A remark about dessert: I've come to realize that, even when Koreans closely simulate Western-style desserts, they often introduce a certain element of Koreanness to them. That was the case at Deux Amis: my dessert was supposed to be a blueberry tiramisu, but there was nothing tiramisu-ish about it. This isn't to say it was bad: I'm merely pointing out that, whatever the dessert was, it wasn't tiramisu. Charles's lemon tart was lemony and tartish; it very roughly matched some photos that we phone-Googled for comparison's sake, but even that dessert didn't seem completely European.

On our way back toward Gwanghwamun, we talked about the Harry Potter series, which Charles had finally completed. There was some movie-to-book comparison, some discussion of the rules of magic in JK Rowling's world, and a disagreement about the merits of the fifth book, Harry Potter and the Order of the Phoenix, which Charles felt contained too much "emo Harry." I told Charles the fifth book was my favorite one, despite all the emo, but that my favorite film in the filmic series was the sixth one ("Harry Potter and the Half-blood Prince"), which was well scripted, well paced, and often hilarious to boot.

We walked over to where I planned to take the 7119 bus back to Goyang. Charles was going to go on to a subway station, but he decided to hang with me until my bus came.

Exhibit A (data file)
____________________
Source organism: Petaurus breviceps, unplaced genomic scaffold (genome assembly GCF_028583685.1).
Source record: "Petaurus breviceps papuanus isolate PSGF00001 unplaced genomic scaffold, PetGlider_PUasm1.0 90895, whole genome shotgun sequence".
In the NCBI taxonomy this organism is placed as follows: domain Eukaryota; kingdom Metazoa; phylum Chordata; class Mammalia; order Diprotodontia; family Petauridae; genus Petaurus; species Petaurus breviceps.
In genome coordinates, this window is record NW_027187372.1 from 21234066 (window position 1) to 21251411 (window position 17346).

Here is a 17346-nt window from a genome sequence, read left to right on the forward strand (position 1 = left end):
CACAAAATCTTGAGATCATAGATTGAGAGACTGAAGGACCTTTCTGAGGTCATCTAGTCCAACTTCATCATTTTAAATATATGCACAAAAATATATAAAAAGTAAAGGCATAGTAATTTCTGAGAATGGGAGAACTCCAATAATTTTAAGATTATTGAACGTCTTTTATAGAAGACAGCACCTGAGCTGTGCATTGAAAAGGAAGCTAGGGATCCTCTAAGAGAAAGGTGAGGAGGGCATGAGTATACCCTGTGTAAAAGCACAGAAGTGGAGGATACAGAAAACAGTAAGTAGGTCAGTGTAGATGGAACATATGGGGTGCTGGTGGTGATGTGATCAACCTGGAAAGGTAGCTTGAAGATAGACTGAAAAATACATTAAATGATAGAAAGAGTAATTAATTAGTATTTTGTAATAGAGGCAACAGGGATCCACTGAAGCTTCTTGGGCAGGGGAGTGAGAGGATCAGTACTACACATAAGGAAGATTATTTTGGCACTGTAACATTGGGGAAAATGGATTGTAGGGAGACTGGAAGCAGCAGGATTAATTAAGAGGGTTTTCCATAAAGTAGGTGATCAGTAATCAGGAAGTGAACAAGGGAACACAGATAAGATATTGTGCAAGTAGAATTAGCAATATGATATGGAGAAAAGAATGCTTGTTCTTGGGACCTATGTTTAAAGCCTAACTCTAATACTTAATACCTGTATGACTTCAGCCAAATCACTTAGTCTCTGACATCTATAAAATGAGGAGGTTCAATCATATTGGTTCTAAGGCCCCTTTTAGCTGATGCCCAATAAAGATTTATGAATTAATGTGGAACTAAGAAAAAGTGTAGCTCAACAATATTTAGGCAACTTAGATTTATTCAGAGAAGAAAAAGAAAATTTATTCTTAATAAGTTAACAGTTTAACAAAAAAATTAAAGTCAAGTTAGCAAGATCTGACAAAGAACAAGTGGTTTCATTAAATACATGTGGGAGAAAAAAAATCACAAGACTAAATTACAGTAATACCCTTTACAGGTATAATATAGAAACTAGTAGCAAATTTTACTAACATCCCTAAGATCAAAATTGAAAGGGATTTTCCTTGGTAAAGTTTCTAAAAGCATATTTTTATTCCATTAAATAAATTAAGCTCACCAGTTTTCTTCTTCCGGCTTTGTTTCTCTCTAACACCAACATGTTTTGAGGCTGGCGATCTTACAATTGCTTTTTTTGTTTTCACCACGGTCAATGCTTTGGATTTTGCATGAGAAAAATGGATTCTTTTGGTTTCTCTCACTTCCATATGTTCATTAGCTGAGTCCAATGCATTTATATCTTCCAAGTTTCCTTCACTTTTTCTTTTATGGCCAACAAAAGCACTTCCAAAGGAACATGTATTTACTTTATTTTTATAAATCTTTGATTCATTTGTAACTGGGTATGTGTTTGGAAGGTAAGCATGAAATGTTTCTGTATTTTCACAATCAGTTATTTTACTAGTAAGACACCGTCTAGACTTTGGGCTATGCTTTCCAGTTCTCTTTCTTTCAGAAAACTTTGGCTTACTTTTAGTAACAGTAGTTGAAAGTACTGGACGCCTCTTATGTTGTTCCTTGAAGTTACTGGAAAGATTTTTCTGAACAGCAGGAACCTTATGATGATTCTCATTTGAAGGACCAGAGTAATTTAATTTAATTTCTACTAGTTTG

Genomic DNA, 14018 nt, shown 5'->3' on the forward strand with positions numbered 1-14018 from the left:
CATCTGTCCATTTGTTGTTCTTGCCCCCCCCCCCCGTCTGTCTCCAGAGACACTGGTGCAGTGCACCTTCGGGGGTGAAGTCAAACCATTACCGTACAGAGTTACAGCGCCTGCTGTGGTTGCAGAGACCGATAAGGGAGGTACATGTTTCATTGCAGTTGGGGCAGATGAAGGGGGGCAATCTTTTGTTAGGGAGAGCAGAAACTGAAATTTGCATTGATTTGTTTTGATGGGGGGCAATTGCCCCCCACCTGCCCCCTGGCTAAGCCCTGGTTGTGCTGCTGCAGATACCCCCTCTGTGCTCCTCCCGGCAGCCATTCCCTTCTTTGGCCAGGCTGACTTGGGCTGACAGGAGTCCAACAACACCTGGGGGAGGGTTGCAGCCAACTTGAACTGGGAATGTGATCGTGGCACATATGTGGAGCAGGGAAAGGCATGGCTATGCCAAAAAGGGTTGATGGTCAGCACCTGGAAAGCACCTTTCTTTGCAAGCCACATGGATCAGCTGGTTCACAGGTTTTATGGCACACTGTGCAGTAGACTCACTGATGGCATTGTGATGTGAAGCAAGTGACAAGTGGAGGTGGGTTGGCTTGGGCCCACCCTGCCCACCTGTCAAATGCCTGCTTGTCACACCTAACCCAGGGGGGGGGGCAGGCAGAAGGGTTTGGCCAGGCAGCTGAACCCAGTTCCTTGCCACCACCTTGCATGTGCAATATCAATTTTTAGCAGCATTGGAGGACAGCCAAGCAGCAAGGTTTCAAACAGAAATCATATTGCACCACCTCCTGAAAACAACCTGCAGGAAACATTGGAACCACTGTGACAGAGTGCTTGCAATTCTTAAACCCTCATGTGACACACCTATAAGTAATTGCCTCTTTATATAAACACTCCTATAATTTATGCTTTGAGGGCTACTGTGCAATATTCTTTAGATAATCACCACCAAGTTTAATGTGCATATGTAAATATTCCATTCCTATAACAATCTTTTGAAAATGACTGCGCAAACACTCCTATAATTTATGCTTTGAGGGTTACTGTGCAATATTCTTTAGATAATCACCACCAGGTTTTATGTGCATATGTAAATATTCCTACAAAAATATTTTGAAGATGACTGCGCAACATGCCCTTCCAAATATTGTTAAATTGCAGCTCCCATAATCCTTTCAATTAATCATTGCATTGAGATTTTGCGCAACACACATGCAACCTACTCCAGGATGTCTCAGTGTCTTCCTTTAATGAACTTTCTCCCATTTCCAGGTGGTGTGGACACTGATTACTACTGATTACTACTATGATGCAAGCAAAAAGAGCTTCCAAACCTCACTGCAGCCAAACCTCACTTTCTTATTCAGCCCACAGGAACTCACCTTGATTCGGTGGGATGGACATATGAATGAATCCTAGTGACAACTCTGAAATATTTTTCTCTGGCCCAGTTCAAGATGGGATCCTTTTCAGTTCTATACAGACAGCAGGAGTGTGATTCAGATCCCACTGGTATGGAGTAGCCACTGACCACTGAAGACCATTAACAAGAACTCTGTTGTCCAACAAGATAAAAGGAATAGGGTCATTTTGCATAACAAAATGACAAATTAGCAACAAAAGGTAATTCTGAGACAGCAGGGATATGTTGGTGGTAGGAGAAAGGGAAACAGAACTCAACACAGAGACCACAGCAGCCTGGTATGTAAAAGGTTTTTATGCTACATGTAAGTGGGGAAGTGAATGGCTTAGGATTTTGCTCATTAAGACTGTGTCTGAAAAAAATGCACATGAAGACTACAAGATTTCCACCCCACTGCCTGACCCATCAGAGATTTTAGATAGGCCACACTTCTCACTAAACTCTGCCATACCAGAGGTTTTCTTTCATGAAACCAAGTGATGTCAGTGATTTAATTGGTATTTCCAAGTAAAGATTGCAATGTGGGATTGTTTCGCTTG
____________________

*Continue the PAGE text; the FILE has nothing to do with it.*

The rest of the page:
And that's when it happened.

A short, stocky, agitated-looking Korean woman puffed her way into view and immediately headed toward us two foreigners.

"Do you speak Spanish?" she demanded in a tone that brooked no refusal or repudiation. I said no; Charles said no. She scowled and walked away.

Then she walked back, apparently incensed.

"Thirty percent of Americans can speak Spanish!" she shouted at us. She then pointed her finger in our faces, one at a time: "You're a liar, and you're a liar!" She stormed off. Later on, I heard her barking incoherently several yards away—maybe in English, maybe in Korean. I have no idea.

The expression "You're a liar!" is one that's apparently familiar to many Korean students of English. My own students would use that expression jokingly on me if they thought I had broken some promise. "Yo-wuh rye-yah!" I'd often hear. It wasn't surprising that a Korean might keep this phrase in reserve as a rhetorical weapon; what was surprising, though, was the out-of-the-blue nature of the encounter. I really had to wonder what in hell was going on in that crazy woman's fuzzy head. Why did she need to know whether we spoke Spanish? Why was she convinced that we did speak Spanish but were withholding this information from her? Crazy people fascinate me sometimes, and this woman was obviously fucking nuts.

One thing that most of us instinctively understand about crazy folks is that they're super-sensitive to their environment. Here's an example from my time as a college student in Washington, DC: there was a certain building on M Street with street-level recesses in which a homeless guy might tuck himself. In that spot, there'd often be a guy who was constantly mumbling to himself, but the moment I walked by, I'd be looped into his narrative: "And look at this motherfucker here," he'd screech whenever I passed in front of him. No one likes to be selected for unwanted public attention, and I'm pretty sure both Charles and I felt the same way about this very angry, very unhinged woman. Both of us just wanted to be left alone, not interrogated and catechized about our Spanish ability.